Photographer Uses 150K Moon Photos to Reveal Its Hidden Colors


Sacramento-based astrophotography enthusiast Andrew McCarthy extracted color data from 150,000 photos of the moon to create this enhanced photo showing all the different splashes of color on the surface left by impacts of different minerals.



McCarthy created this photo while shooting his ultra-high-resolution 81-megapixel supermoon photo that combined 50,000 shots.



“The color was already in that picture, hidden behind the glare of the moon’s albedo, and represents the mineral content of our moon,” McCarthy writes. “While my previous images showed you the detail you could see if your eyes were sharper, this one shows you what the moon could look like if our eyes and brain were much more sensitive to color.

“The blues denote high titanium content, and oranges represent low titanium content in the basalt.”



 



In the course of capturing a huge number of moon images for the ultra-high-res image, McCarthy gathered enough data to create additional visualizations like this one.



“Because I took so many shots to average out the blurring caused by atmospheric turbulence, as well as to eliminate noise captured by the camera sensor, the accuracy of the subtle coloration of the moon was incredibly high, allowing me to apply saturation and contrast adjustments to create this moonstrosity,” the photographer says.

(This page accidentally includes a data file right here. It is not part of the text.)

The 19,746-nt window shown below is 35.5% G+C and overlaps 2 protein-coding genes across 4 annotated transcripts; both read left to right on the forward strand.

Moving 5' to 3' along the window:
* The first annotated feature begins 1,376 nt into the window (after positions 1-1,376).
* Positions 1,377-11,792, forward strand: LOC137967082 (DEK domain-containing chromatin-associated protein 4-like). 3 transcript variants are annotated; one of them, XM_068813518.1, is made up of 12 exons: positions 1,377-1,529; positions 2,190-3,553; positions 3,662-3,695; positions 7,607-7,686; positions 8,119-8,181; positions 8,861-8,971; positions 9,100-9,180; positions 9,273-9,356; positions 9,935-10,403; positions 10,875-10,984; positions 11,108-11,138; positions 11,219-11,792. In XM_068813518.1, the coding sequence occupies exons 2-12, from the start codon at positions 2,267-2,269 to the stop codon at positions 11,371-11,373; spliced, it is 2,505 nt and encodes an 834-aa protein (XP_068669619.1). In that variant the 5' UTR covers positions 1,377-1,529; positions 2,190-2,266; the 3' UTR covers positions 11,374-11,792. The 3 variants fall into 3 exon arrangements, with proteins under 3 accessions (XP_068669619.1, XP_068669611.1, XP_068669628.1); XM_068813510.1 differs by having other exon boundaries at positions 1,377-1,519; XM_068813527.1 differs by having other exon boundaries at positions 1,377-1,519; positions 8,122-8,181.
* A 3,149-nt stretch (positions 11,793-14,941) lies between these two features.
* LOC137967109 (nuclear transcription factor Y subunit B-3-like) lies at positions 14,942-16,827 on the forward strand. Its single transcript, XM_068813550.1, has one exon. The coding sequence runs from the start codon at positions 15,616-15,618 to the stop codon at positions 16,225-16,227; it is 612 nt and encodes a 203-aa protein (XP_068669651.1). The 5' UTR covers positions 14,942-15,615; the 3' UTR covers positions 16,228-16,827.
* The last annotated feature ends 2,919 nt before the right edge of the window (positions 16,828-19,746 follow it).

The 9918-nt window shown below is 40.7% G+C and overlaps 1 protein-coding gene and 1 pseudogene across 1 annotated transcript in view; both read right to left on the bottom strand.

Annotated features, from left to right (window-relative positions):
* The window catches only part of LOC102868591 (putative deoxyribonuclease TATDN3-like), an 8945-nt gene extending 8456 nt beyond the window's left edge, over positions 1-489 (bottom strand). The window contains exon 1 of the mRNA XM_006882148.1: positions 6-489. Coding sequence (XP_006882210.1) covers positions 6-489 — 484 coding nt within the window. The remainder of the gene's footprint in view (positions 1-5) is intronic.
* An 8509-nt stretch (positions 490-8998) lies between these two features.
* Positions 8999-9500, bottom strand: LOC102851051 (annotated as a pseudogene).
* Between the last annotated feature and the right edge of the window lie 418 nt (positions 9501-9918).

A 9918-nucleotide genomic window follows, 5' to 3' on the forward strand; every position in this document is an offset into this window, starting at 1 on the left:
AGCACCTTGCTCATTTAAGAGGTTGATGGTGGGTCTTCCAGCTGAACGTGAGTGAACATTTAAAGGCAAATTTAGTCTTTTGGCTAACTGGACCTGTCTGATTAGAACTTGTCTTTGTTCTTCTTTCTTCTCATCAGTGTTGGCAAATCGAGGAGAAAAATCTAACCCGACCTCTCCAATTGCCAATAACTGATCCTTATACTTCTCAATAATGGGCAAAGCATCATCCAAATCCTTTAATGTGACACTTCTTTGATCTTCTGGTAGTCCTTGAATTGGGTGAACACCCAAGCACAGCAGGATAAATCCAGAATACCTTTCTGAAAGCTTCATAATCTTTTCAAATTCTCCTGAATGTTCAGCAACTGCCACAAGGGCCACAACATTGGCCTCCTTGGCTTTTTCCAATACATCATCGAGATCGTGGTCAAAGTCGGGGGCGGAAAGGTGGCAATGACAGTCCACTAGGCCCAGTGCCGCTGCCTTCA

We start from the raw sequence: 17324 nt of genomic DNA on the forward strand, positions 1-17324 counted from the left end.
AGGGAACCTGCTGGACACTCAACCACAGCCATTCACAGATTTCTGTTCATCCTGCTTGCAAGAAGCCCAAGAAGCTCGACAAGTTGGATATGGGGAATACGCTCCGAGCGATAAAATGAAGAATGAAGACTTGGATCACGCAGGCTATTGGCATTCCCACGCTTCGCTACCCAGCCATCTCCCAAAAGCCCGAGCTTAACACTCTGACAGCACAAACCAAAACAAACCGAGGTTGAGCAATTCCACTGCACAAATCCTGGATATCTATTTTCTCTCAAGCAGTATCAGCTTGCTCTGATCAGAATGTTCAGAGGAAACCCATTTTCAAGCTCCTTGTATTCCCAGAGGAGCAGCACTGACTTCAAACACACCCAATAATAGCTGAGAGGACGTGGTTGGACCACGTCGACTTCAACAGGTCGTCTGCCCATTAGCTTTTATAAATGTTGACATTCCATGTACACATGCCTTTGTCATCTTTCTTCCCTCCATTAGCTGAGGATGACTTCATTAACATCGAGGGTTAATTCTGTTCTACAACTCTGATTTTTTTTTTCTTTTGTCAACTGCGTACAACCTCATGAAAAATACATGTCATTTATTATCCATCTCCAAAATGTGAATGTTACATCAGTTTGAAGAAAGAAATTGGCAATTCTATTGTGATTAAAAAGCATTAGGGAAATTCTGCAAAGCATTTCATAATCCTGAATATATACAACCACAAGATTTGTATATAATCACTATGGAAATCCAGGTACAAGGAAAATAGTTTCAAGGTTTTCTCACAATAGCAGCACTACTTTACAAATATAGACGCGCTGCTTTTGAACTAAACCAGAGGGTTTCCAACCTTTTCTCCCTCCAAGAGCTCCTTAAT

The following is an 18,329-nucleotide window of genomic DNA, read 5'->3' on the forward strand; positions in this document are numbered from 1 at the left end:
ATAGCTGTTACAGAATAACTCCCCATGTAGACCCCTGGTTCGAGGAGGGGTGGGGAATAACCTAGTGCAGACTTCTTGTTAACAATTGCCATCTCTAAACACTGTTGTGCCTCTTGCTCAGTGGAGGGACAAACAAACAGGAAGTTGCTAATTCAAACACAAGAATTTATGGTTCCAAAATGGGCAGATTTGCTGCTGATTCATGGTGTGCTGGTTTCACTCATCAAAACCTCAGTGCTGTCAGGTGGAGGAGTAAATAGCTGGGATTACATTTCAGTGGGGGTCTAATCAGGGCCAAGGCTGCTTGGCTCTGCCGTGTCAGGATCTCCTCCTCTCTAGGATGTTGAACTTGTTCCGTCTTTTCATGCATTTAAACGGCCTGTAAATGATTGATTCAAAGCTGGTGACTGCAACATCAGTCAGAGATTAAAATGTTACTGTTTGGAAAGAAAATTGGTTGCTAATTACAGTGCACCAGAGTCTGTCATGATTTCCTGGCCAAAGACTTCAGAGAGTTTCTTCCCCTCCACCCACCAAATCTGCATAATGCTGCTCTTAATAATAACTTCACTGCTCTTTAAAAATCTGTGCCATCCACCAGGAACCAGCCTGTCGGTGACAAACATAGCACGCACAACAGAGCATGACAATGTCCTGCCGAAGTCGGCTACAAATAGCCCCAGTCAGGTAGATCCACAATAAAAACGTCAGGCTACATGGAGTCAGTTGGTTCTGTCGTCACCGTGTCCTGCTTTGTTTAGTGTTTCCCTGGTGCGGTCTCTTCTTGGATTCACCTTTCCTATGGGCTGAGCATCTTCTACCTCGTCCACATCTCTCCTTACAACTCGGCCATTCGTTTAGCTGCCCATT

McCarthy shot all the images with the Orion XT10 telescope, a Skywatcher EQ6-R Pro computerized equatorial mount, a ZWO ASI224MC color astronomy camera, and the Sony a7 II full-frame mirrorless camera.



After shooting 142,000 images with the ZWO, 2,000 with the Sony, and hundreds more with a 300mmm lens, McCarthy stacked and stitched the images in AutoStakkert! and Photoshop, respectively. And to turn the color “up to 11”, McCarthy adjusted saturation, contrast, and sharpening.



“Much of it was just tinkering until I got the look I wanted,” he says.



You can find more of McCarthy’s work on his Instagram and his Linktree. He previously also shot this viral Solar System family portrait from his own backyard.

Comments